until the business that you own becomes less valuable or even worse, worthless.
If you find yourself here or your story is likely headed down a similar road,
I offer you a third option.
Consider selling your business on Acquire.com.
Capitalizing on the value of your time is the smart move.
Acquire.com is free to list and they've helped hundreds of founders already.
Go to try.acquire.com/arvid and see for yourself if this is the right option for you.
And now let's talk nature versus nurture.
Entrepreneurship is not something that we inherit or that's solely a matter of genetics.
As a first generation founder myself, I believe that it's profoundly influenced by the ideas and values that we adopt.
When we closely examine how entrepreneurs are raised and what drives them,
we begin to notice intriguing similarities that spark questions about where their entrepreneurial spirit really comes from.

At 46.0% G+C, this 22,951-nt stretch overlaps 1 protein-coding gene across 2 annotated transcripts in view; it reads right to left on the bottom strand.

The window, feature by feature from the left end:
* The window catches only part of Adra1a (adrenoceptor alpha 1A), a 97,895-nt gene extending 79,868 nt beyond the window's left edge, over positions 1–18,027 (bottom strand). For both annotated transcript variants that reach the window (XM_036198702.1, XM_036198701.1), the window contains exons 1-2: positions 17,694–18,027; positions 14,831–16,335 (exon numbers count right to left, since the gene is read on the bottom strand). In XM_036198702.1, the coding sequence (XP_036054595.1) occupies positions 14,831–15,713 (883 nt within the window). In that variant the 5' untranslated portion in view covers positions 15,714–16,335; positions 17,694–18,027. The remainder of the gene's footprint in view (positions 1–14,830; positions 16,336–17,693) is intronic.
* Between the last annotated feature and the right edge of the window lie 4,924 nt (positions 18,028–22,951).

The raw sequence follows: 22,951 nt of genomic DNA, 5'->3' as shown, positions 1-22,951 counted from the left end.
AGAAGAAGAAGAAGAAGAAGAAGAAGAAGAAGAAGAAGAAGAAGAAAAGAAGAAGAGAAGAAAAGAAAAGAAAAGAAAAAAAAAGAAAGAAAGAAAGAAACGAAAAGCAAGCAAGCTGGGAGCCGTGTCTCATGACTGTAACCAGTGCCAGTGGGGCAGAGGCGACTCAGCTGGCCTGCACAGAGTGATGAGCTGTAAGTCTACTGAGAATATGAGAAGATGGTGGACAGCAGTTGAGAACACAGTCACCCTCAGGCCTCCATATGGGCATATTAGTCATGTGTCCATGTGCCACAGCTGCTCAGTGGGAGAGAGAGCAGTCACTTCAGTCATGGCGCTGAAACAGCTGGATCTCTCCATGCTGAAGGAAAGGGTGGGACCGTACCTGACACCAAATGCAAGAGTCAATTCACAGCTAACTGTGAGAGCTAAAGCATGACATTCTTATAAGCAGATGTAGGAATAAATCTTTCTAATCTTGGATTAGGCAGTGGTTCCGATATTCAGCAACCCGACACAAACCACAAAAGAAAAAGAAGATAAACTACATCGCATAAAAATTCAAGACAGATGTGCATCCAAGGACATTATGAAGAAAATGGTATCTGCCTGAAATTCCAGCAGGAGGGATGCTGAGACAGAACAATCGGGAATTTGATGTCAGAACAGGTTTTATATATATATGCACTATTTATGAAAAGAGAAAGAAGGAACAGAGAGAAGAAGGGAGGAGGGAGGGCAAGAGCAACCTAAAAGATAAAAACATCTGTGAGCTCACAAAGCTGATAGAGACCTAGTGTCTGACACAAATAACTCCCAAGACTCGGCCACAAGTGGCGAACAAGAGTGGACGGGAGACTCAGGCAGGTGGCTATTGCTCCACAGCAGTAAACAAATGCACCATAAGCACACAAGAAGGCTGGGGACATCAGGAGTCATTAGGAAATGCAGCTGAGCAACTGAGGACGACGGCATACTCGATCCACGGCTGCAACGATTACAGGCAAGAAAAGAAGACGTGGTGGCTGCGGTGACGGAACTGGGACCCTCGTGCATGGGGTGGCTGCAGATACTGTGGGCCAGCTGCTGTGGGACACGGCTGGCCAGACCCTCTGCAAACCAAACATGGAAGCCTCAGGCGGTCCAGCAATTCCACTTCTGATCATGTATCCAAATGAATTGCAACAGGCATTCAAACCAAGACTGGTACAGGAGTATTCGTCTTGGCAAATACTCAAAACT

Is it an inherent trait that we are born with or is it something that we develop and learn over time?
In my view, entrepreneurship is not solely a genetic predisposition that's just passed down through families.
That's too simple.
The fact that we're seeing so many first-gen entrepreneurs in families that have been employees for decades,
sometimes centuries, suggests something else.
The entrepreneurial spirit that I see in people is a result of the ideas and narratives and values that we learn from those around us
and the environments in which we grow up.
And that's why we're seeing this explosion of entrepreneurship around us right now.